EPA Recognizes Duquesne for Largest Green Power Purchase
Duquesne University has been recognized by the U.S. Environmental Protection Agency (EPA) as a 2012-2013 Individual Conference Champion of the College & University Green Power Challenge for using more green power than any other school in the Atlantic 10. This marks the sixth consecutive year Duquesne has been named the A-10 Individual Conference Champion.
Since April 2006, EPA's Green Power Partnership has tracked and recognized the collegiate athletic conferences with the highest combined green power purchases in the nation. The Individual Conference Champion Award recognizes the school that has made the largest individual purchase of green power within a qualifying conference.
Duquesne beat its conference rivals by using more than18 million kilowatt-hours (kWh) of green power, representing 49 percent of the school's annual electricity usage. The University purchases renewable energy certificates (RECs) from Direct Energy, which helps to reduce the environmental impacts associated with the campus' electricity use.
"Being named Individual Conference Champion for the sixth year in a row shows that Duquesne is committed to doing this over the long term," said Rod Dobish, executive director of facilities management at Duquesne University. "We are committed to doing the right thing and to purchasing energy that's right for the environment. We want to do the environmentally responsible thing for the next generation."
According to the U.S. EPA, Duquesne University's green power use of more than 18 million kWh is equivalent to avoiding the the carbon dioxide (CO2) emissions from the electricity use of nearly 2,000 American homes annually, or the CO2 emissions of nearly 3,000 vehicles per year.
"The EPA applauds Duquesne University as the Atlantic 10 Conference Champion for the sixth year in a row in the College and University Green Power Challenge," said Blaine Collison, director of the EPA's Green Power Partnership. "By using wind energy to supply close to half of the campus's electricity use, Duquesne is reducing harmful air pollution and taking a leadership position on the environment."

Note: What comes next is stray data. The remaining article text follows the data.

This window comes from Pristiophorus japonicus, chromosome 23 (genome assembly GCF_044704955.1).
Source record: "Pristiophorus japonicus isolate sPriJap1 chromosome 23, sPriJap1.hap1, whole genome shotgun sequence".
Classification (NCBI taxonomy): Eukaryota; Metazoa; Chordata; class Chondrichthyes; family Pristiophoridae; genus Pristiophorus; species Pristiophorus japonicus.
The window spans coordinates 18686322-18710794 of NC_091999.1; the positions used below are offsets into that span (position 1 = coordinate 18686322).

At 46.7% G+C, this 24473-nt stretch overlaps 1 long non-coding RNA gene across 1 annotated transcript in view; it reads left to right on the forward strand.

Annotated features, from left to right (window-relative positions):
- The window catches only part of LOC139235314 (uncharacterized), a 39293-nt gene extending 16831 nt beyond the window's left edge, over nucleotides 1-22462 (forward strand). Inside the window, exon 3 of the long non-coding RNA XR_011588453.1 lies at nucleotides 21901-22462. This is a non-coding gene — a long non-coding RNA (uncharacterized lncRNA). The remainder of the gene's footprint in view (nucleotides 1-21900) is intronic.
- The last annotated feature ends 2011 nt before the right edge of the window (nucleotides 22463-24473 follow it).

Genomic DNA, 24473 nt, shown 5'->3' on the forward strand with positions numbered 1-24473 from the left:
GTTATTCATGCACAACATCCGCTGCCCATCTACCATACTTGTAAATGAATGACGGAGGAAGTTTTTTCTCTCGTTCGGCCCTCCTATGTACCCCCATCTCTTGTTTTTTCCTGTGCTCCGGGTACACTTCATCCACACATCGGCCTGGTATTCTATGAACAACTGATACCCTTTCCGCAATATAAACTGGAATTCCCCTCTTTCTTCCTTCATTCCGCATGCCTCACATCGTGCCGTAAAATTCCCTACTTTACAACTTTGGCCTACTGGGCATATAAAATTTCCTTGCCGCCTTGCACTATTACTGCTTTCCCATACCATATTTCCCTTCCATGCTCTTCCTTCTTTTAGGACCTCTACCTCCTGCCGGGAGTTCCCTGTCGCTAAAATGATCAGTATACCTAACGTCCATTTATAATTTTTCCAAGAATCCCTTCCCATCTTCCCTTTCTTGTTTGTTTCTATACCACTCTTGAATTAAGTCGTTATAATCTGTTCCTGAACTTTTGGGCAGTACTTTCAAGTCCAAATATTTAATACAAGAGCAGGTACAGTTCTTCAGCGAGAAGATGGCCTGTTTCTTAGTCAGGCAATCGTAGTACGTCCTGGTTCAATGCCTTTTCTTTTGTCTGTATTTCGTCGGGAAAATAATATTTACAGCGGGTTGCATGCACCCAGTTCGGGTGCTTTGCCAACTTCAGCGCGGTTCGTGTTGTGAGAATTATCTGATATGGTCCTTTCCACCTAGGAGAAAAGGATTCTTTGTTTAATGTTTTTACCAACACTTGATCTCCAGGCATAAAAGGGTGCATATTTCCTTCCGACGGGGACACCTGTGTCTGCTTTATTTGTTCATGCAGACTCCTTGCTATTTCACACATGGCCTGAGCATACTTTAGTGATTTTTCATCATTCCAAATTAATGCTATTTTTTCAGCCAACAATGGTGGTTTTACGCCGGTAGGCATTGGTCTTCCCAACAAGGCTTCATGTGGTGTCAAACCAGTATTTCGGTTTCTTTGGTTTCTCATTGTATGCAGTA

Thirty-two collegiate conferences and 76 schools competed in the 2012-2013 challenge, collectively purchasing more than 2.2 billion kWh of green power. In order to qualify, a collegiate athletic conference must include at least one school that qualifies as a Green Power Partner, and the conference must collectively use at least 10 million kWh of green power annually. For more information, visit: http://www.epa.gov/greenpower/initiatives/cu_challenge.htm.
Green power is electricity that is generated from environmentally preferable renewable resources, such as wind, solar, geothermal, biogas, biomass, and low-impact hydropower. Purchases of green power help accelerate the development of new renewable energy capacity nationwide and help reduce greenhouse gas emissions from the power sector.
Founded in 1878, Duquesne is consistently ranked among the nation's top Catholic research universities for its award-winning faculty and tradition of academic excellence. The University is nationally ranked by U.S. News and World Report and the Princeton Review for its rich academic programs in nine schools of study for nearly 10,000 graduate and undergraduate students, and by the Washington Monthly for service and contributing to students' social mobility. Duquesne is a member of the U.S. President's Higher Education Community Service Honor Roll with Distinction for its contributions to Pittsburgh and communities around the globe. The U.S. Environmental Protection Agency and the Princeton Review's Guide to Green Colleges acknowledge Duquesne's commitment to sustainability.